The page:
Center for Sustainable Landscapes at Phipps Conservatory. Photo by Annie O'Neill.

Phipps Conservatory and Botanical Gardens is focused on “walking the walk” both in our organization and for many of us who work here personally, moving from words to meaningful actions that will make life-changing differences in our lives and those around us.

Today, when it comes to our environment, taking action becomes paramount. We are seeing unprecedented changes in the earth’s environmental and physical processes. Climate change, air pollution, reduced availability of clean water and persistent toxic chemicals threaten human, animal and environmental health and well-being.

We often focus on these issues, and they are important, yet these are a symptom of a greater problem. The root cause of many of the environmental and human health issues we have today is related to our lifestyles. The western way of life uses an enormous amount of natural resources. I once heard a statistic that if everyone in the world were to try and live like we do in the United States, it would take seven planets worth of natural resources to do so. That is obviously impossible.

It is a social justice issue because in order to continue to live like we do, we either need to keep the rest of the world in poverty, or a better choice would be to reinvent the way we live to make it possible for everyone in the world to have a chance to share in the world’s resources. And that would include all the other species that we share the planet with, too.

Most people throughout the world aspire to live like we do in the west. One only has to look to China to see the tremendous growth that has taken place over the last few decades. They are adopting our traditional lifestyle as are many other developing countries; this is not good. We need to reinvent the way we live and make that the model we export to the rest of the world.

One of the first things many people think about when they think about living sustainably is that it is going to be ugly and uncomfortable and they will have to give up many of the things they like to do. This is one area that the environmental movement got wrong from the very beginning, for it was true that if you were an early adopter this is what you could expect. In most cases, that is no longer true.

One only has to look at the Center for Sustainable Landscapes (CSL) at Phipps, a net-zero energy and net-zero water building free from toxic chemicals to see that green healthy places can be better than the places we live, work, play and learn in now. After having worked in the CSL for the past five years, I can tell you I would never want to work in a different kind of building. We have the technology and capacity to build buildings like this now. It is no longer science fiction and it can be done with off-the-shelf technologies.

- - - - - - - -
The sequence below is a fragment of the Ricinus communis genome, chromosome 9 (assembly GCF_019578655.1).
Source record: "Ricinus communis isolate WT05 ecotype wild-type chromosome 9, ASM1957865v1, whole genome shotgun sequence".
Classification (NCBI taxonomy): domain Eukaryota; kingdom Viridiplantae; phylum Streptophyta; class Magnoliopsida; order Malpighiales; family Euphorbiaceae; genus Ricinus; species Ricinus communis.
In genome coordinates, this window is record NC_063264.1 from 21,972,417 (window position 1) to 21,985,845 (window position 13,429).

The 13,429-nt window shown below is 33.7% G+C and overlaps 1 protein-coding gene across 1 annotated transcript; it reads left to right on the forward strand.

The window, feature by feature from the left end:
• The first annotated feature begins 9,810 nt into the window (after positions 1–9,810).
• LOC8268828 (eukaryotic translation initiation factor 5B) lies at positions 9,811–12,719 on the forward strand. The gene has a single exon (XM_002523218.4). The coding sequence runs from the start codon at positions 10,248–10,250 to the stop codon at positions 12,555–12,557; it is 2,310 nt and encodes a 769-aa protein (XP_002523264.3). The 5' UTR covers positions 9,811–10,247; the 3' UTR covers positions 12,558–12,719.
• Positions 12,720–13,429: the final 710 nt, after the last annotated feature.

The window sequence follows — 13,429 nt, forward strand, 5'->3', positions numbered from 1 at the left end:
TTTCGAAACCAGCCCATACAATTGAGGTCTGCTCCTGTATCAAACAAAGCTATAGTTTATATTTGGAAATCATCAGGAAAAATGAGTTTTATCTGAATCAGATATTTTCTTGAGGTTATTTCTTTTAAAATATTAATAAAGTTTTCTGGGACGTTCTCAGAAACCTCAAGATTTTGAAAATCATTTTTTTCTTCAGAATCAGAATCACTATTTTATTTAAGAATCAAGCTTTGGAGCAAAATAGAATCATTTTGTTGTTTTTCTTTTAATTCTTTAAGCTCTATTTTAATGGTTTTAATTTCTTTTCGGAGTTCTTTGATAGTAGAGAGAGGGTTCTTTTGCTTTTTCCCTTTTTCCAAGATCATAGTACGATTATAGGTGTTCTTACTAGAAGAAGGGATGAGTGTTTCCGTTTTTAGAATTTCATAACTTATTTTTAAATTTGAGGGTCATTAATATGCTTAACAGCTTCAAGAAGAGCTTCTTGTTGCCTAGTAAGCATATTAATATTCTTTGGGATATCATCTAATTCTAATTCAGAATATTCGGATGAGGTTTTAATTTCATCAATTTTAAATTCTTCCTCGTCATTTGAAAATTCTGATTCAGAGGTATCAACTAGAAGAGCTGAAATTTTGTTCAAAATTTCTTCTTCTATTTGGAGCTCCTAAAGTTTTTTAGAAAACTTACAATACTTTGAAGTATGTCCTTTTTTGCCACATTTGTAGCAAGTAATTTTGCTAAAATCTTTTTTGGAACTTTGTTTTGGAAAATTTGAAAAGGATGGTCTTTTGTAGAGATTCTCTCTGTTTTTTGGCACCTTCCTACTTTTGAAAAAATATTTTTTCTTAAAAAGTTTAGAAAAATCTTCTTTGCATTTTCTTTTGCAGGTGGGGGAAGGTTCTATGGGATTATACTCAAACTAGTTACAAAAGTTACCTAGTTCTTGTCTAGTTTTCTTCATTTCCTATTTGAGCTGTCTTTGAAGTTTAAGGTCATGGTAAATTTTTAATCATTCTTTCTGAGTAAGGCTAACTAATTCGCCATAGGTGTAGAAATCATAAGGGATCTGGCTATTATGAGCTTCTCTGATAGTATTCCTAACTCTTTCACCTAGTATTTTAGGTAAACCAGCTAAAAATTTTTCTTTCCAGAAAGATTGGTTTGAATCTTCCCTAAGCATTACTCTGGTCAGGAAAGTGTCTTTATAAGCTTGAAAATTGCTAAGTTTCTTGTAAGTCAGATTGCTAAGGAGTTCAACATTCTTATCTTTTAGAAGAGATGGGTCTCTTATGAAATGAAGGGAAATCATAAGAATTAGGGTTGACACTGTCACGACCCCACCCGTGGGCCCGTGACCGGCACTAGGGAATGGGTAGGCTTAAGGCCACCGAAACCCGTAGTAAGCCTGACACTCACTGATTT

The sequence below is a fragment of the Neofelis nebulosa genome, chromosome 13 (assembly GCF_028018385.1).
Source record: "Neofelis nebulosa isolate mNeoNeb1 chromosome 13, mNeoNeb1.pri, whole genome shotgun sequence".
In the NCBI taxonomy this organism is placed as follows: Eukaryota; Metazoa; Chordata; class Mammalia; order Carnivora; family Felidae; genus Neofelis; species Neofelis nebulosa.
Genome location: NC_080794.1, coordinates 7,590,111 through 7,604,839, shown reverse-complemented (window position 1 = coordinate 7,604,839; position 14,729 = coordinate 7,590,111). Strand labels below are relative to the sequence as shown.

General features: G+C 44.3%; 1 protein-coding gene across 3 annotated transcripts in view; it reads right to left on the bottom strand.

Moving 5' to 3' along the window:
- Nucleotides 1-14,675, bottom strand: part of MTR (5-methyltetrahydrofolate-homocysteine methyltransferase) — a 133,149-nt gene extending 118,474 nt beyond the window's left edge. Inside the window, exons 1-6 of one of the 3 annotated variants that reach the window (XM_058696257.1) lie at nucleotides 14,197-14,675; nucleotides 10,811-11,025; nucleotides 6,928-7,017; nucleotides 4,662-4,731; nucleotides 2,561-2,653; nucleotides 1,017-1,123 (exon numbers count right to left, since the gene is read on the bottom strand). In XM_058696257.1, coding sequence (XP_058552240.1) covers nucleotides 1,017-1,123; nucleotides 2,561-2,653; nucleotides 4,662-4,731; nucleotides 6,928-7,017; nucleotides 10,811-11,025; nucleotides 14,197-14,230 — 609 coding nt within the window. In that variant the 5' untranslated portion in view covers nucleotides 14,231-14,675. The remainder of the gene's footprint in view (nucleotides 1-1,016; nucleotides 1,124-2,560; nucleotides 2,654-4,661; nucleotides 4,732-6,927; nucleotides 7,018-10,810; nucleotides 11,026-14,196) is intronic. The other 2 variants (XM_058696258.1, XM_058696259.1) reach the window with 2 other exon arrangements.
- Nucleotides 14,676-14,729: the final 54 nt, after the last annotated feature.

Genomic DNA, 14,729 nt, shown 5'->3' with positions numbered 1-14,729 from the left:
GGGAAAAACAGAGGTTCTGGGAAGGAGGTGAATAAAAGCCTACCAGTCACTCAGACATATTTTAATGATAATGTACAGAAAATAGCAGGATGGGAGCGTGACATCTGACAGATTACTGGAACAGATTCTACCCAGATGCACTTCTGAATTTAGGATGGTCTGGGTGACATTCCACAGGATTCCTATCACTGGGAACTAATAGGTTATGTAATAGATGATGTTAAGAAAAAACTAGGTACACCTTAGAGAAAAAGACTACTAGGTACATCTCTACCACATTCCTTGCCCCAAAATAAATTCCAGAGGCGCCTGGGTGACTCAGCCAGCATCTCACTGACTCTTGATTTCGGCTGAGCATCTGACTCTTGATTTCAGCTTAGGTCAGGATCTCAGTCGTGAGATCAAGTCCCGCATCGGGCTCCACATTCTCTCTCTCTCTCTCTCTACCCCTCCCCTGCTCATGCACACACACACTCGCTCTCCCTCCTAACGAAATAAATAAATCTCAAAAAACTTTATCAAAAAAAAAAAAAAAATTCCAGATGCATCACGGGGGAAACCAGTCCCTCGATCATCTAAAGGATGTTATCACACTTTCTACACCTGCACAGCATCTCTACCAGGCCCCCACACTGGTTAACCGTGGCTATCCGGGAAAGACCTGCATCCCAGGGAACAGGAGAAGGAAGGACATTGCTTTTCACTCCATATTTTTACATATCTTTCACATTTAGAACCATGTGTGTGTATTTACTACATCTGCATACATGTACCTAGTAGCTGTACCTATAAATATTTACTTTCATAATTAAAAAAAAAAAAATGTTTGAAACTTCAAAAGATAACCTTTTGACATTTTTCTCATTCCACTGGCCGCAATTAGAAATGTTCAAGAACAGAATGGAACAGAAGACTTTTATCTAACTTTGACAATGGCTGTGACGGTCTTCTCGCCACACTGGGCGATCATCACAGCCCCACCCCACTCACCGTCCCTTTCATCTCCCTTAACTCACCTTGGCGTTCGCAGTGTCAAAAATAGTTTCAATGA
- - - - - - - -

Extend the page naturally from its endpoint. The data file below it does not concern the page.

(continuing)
So what can you do? Demand better — you deserve it and so does the planet. The traditional excuses and reasons for not doing anything are not acceptable anymore. The accelerating symptomatic casualties of our lifestyles like climate change and loss of biodiversity demand we do something fast. We need to stop waiting for our leaders and other people to solve the problem first. That is not going to happen. Each one of us needs to take responsibility to do what we can. We need to change our time frame from instant gratification and quick payback to the long-term where we will undoubtedly see greater returns for both ourselves and future generations.

Can it make a difference? We think it can. For example, the average Pennsylvania home produces 8 tons of CO2 a year from their use of electricity. What is a ton of CO2? Most people cannot visualize this. Another way to think of it is that it is equivalent to burning 16 barrels of oil a year. So how is that going to make a difference? It makes a big difference when we all start moving in this direction.

At Phipps we have a program where if you switch your electricity provider to renewable energy, in this case Green Mountain Energy, while you are at Phipps you will get a free membership. So far over 1,600 families have made the switch since January. Those 16 barrels of oil are now 26,000 barrels a year.

What else can you do? In addition to switching your electricity to renewables, consider eating less meat. The production of meat is another major cause of greenhouse gasses. Walk, ride a bike, carpool or take public transportation whenever you can. If you must drive, drive the most fuel-efficient car you can afford. Better yet, go electric, but make sure you charge it with renewable energy.

Buy less stuff. Recycling is important, but not buying things in the first place is the best way to go. If you really need it, make sure you understand how it was produced. Make smart choices. Go outside, be in nature and learn how to bring nature inside through biophilic design. You will be amazed to learn how much research there is that shows how being connected to nature can make you healthier, happier and more productive.

Many of our leaders are really followers. They will lead where we demand and show them where we want to go. So what are you waiting for? The time to act is now.

Richard V. Piacentini is executive director of Phipps Conservatory and Botanical Gardens.  Guiding the organization since 1994, he is responsible for the green transformation of Phipps’ facilities and operations, including the Center for Sustainable Landscapes — one of the greenest buildings in the world — inspiring almost half a million visitors globally each year. 

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